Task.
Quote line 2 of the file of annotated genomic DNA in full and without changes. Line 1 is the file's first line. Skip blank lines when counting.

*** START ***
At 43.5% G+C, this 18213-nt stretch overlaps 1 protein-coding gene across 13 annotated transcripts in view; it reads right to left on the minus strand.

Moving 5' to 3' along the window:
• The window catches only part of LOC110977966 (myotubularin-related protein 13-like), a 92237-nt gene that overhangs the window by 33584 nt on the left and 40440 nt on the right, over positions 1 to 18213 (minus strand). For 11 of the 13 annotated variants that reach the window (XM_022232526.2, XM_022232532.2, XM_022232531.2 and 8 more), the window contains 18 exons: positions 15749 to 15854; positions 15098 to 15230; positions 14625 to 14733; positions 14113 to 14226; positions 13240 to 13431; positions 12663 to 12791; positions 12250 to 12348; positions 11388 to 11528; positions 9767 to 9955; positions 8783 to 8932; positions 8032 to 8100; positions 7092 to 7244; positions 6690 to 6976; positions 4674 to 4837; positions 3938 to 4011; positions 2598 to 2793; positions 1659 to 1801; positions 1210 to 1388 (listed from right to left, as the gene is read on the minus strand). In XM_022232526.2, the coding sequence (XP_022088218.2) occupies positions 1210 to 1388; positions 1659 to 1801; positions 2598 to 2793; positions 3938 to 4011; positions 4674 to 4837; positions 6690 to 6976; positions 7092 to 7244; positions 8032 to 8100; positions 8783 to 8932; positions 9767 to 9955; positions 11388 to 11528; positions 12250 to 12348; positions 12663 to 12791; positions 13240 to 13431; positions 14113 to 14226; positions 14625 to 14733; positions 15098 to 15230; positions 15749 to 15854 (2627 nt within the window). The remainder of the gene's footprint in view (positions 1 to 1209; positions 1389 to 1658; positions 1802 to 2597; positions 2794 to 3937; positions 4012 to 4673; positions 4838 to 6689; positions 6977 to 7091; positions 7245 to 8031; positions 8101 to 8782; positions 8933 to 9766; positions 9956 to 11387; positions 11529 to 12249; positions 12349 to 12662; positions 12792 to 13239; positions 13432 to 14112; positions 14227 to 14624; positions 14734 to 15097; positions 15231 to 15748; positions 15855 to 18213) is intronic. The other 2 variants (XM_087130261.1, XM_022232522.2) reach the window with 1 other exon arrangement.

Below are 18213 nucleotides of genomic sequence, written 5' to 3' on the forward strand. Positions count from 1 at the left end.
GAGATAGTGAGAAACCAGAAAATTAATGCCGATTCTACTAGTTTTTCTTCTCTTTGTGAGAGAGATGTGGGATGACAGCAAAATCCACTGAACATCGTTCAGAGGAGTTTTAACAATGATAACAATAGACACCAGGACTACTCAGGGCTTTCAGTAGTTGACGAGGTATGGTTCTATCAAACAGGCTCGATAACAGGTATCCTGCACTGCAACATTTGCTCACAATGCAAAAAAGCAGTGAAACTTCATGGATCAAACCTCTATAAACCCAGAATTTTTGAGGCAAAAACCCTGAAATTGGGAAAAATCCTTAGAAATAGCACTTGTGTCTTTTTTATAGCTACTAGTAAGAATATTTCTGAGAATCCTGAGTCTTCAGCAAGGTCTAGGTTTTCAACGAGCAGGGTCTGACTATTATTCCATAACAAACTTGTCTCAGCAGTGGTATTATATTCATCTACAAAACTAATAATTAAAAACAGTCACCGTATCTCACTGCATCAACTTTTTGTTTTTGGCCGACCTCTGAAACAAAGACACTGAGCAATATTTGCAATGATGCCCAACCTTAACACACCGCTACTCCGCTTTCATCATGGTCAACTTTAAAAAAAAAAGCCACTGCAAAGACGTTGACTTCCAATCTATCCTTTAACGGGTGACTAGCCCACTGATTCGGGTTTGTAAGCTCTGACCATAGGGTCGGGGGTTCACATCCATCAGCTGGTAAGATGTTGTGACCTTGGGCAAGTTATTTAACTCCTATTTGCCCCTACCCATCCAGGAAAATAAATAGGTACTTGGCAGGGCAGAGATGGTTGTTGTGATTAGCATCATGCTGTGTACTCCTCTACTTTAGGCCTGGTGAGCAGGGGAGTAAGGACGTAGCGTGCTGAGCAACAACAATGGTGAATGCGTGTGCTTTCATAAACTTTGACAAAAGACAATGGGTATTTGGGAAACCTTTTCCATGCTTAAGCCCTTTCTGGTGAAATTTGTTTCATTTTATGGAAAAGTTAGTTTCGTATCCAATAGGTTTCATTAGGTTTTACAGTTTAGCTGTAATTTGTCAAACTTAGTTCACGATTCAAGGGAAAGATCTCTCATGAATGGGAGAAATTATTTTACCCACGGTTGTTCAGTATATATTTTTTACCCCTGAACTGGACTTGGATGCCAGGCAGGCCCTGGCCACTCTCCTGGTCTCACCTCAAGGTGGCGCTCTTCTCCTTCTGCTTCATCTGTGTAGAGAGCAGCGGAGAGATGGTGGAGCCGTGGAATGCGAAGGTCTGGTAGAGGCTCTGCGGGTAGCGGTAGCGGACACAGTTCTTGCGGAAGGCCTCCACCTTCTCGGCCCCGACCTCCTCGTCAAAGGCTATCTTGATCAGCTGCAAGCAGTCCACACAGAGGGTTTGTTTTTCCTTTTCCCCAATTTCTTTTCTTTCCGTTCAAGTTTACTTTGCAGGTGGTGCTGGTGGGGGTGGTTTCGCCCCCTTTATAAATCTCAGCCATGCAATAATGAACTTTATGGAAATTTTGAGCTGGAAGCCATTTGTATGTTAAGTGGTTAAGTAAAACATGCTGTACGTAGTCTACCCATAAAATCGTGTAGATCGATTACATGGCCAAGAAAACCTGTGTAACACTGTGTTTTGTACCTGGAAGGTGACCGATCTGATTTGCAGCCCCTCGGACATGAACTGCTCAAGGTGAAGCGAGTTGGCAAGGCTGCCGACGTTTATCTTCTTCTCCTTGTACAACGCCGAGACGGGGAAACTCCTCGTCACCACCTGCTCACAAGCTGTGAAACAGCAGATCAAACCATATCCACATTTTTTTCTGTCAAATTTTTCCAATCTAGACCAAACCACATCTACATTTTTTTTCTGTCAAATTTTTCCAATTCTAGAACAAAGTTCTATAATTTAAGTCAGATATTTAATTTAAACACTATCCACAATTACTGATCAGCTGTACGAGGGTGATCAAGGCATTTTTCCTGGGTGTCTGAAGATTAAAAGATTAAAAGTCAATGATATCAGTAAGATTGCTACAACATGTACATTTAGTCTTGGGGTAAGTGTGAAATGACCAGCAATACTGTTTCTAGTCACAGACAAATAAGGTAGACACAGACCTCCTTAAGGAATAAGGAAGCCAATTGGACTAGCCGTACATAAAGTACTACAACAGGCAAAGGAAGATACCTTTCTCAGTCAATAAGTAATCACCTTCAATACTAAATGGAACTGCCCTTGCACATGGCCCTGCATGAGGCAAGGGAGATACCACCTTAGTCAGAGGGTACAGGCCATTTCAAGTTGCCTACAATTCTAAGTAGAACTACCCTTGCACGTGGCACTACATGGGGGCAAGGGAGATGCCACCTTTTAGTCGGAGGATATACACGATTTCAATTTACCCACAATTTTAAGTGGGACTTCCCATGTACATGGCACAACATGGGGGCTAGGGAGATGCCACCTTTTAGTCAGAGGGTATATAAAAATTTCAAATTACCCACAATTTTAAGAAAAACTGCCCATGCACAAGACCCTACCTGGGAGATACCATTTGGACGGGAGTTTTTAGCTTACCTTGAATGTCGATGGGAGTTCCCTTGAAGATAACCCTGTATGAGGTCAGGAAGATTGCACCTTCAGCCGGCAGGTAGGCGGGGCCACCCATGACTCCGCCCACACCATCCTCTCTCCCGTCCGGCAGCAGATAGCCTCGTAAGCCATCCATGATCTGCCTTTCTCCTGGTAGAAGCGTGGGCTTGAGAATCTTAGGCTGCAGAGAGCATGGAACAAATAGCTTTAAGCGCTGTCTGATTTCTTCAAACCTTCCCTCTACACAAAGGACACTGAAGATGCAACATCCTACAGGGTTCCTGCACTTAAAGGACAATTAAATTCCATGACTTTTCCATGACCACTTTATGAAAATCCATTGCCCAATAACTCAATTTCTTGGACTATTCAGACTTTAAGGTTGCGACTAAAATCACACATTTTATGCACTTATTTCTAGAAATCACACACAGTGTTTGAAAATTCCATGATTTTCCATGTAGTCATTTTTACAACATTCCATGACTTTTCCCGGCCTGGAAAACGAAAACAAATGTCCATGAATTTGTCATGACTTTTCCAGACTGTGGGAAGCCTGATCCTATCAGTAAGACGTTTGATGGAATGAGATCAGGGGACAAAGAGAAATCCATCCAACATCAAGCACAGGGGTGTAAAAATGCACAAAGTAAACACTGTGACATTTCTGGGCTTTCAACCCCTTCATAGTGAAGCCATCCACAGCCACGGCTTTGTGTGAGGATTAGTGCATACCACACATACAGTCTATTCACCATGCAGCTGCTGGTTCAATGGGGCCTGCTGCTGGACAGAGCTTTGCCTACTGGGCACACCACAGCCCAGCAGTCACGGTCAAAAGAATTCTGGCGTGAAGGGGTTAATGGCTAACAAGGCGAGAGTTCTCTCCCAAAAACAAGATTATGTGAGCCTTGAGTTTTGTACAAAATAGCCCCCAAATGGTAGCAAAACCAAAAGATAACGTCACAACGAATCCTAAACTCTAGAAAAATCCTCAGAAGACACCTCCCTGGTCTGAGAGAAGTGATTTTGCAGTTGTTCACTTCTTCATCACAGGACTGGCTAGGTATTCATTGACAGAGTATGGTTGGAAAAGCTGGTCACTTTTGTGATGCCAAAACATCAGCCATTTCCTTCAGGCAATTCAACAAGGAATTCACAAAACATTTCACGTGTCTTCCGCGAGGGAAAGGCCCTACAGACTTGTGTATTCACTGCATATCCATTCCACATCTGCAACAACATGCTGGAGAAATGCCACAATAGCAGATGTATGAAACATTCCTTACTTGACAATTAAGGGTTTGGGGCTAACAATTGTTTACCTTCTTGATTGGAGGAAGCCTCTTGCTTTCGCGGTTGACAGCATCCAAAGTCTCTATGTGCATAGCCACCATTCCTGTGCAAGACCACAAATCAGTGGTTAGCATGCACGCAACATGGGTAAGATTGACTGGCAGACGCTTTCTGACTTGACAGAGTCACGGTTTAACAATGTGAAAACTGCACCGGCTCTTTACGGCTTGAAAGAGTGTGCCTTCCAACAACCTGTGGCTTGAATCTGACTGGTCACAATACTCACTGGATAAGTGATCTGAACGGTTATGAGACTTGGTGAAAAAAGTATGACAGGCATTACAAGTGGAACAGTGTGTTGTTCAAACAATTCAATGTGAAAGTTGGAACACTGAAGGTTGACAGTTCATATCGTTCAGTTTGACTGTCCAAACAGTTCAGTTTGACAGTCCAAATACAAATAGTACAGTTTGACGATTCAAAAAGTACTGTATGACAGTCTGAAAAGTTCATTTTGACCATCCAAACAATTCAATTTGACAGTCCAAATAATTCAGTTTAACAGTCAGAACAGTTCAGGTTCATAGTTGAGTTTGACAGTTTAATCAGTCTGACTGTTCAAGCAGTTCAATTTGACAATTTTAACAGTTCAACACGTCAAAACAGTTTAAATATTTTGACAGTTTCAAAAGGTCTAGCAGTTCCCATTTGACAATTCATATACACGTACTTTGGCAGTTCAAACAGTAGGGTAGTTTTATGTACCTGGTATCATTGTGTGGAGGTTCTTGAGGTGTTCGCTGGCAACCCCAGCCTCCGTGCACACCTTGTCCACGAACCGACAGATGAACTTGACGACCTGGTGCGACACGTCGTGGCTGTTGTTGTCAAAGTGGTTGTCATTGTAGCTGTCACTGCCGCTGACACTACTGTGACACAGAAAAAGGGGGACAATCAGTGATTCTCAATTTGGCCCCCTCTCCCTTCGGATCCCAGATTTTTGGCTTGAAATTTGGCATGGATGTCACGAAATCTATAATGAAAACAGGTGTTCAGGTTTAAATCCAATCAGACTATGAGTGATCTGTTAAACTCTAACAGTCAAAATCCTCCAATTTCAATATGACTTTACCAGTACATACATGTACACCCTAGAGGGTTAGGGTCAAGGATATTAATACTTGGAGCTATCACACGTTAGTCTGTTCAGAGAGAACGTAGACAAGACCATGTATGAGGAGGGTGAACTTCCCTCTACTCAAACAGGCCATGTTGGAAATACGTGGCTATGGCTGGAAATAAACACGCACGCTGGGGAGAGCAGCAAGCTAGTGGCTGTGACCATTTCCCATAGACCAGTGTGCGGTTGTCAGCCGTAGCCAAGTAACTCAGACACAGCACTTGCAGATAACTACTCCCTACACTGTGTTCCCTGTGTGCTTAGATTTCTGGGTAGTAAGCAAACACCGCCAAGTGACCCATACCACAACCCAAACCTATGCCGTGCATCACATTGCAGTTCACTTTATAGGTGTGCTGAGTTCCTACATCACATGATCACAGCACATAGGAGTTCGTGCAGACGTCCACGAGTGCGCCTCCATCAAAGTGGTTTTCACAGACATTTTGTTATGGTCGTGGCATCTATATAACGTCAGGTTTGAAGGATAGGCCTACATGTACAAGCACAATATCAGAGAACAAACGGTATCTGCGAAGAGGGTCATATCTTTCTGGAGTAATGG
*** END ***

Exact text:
Moving 5' to 3' along the window: